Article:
Back in 2014, as every major publisher in the industry was clamouring to figure a way to stuff microtransactions into their games (a trend that seems to have curbed itself but has in no way subsided), Blizzard appeared out of the vasty blue with a free-to-play card game called Hearthstone.
They swore up and down that it would deliver a fun, challenging experience that wouldn’t require a dime to remain competitive, a notion that many turned up their noses at, but I’ll be damned if that isn’t precisely what Blizzard delivered in the end. Hearthstone is nothing short of the finest example of a free-to-play game done right.
I mention this only because Duelyst, a free-to-play strategy deck-building game from the team at Counterplay Games, seems to have copied its entire business model and much of its gameplay from Blizzard’s towering example of pro-consumer, pro-player design rather shamelessly. But you know what they say: if you’re going to steal, steal from the best. A motto that Duelyst has happily taken to heart.
Duelyst, as its name implies, is a one-on-one game of combat between powerful heroes summoning armies to do battle for them. Your minions, spells and artifacts all appear from a 4- card deck you draw from at the beginning of each round and play in whatever order you choose, provided you have the mana to spend. Each round you gain one mana, allowing you to cast more powerful spells and creatures in increasingly complex combinations until one player’s hero does enough damage to the other to end the game.
If that sounds familiar it’s because I just described Hearthstone, and if the comparison stopped there you could accuse Counterplay of being an also-ran, nipping at Blizzard’s heels in an attempt to cash in on their runaway success. But there’s a thoughtfulness to Duelyst that goes beyond mere imitation. In fact, Duelyst‘s central diverging point, a grid-based battlefield on which your minions are summoned to do turn-based combat, shakes up the formula that Hearthstone has established so much that it almost qualifies it as an entirely unrelated experience. Almost.
Once you have played a minion to the board, you are allowed one movement and one attack with each minion played on the previous turn as well as your hero who acts as the anchor for your constantly changing army. This rhythm is broken up by a myriad of natural abilities and spells that allow minions to take actions on the turn they’re summoned, appear anywhere on the board, buff each other or your hero, summon additional creatures, gain immunity to certain types of damage, help you draw cards, provoke enemies into attacking them, and much, much more. So numerous are the possibilities that your best chance at developing a winning strategy lies in selecting a hero that fits your natural playstyle then build a customised deck that maximises their natural advantages.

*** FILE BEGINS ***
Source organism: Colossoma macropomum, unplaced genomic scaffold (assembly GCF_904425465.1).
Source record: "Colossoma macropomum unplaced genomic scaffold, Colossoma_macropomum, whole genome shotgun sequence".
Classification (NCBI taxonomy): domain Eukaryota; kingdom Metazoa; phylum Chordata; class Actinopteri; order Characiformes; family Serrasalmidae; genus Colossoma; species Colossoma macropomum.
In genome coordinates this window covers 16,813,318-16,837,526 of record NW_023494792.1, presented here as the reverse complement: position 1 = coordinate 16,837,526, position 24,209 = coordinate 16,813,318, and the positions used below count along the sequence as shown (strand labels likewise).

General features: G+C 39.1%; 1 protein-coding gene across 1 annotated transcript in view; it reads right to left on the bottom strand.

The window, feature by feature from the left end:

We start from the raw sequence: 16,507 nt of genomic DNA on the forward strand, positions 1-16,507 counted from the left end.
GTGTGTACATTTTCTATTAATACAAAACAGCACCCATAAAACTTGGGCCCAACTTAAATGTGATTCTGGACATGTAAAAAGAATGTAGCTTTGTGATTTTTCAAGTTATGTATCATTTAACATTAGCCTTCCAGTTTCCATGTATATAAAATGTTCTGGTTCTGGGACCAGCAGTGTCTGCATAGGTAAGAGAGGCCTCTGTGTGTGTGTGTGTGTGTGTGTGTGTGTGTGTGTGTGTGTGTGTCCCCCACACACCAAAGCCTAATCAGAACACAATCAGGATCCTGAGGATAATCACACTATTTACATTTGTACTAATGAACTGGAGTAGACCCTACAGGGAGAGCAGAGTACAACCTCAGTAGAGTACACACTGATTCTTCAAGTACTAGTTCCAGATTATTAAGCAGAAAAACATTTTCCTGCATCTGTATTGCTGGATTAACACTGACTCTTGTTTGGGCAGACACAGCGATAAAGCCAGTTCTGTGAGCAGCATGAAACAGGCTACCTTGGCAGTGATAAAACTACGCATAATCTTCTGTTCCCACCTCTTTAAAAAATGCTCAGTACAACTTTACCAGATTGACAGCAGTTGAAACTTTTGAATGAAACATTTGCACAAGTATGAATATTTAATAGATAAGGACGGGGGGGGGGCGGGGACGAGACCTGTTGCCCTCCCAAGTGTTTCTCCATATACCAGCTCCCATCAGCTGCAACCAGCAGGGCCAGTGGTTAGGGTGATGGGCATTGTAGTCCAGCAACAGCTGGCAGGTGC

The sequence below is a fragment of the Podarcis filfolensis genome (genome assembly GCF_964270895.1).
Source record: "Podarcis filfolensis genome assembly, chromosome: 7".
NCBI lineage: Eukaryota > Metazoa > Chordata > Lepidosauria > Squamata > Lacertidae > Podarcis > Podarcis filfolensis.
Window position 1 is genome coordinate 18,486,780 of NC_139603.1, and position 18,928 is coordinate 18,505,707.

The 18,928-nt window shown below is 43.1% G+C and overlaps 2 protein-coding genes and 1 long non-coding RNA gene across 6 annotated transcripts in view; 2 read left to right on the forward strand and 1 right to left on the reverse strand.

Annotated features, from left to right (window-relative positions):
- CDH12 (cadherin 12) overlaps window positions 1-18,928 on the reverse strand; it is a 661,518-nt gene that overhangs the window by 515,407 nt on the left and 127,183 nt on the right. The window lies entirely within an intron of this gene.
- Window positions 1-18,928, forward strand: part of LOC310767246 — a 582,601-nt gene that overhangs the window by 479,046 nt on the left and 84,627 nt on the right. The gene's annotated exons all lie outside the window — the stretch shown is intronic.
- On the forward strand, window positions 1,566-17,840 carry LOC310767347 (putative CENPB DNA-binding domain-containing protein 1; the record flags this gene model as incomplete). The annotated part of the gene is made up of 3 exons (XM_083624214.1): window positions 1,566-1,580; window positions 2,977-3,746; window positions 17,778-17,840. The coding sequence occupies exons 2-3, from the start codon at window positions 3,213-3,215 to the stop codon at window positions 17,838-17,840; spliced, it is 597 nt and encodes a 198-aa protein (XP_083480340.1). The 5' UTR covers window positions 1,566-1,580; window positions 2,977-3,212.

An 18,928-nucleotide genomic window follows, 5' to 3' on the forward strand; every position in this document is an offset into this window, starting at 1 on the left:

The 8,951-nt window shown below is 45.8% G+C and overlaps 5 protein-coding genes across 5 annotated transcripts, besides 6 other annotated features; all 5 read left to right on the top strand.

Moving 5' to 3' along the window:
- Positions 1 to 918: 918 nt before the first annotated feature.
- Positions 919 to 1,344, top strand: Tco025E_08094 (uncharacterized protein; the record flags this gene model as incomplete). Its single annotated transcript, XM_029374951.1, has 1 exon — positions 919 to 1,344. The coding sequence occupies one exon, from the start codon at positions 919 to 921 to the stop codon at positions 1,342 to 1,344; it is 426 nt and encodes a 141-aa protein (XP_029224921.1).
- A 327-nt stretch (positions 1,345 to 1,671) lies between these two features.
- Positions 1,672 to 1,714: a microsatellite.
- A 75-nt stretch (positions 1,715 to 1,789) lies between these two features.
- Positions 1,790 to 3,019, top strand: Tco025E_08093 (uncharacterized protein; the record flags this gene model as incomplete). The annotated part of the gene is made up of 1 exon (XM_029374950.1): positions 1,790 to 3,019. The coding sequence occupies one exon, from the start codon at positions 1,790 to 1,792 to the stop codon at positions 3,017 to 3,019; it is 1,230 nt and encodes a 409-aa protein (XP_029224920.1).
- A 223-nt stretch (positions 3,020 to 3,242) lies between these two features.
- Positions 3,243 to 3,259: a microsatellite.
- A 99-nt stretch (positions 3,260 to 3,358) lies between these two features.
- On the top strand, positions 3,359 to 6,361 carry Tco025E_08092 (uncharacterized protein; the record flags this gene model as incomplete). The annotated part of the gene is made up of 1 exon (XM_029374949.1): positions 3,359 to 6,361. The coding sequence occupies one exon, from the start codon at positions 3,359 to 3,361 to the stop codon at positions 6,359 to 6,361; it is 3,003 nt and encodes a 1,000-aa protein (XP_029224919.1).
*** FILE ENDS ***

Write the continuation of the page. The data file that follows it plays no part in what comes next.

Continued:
My only complaint with Duelyst‘s gameplay is that it seems to be optimised for a touch interface and yet is only available on PC and Mac at the moment. During the tutorial, you’re taught to drag characters and icons about the screen but I found this option to be gummy and imprecise, leading to multiple misplays in my early games. I soon learned that you have the option to merely click on each space instead of dragging which totally eliminated these errors and really should have been the defacto point of education for PC and Mac.
There are six factions to choose from: The Lyonar, who focus on defense and healing; Songhai, the most mobile and aggressive of the bunch; Vetruvina, who rely on powerful abilities and high adaptability to win their fights; Abyssian, who can neutralise threats and swarm their enemies; Magmar, who rely on overwhelming power; or the Vanar, with their cunning and trickery used to hedge their opponents in.
Each faction has two unlockable heroes with a unique bloodborn (I know) spell that can be activated for one mana every few rounds to help turn the tide of battle. They also have a unique set of spells, minions, and artifacts that can be used only by their respective factions in addition to the neutral minions that can be placed in any faction’s deck. Another conceit brought over from Hearthstone that works well here.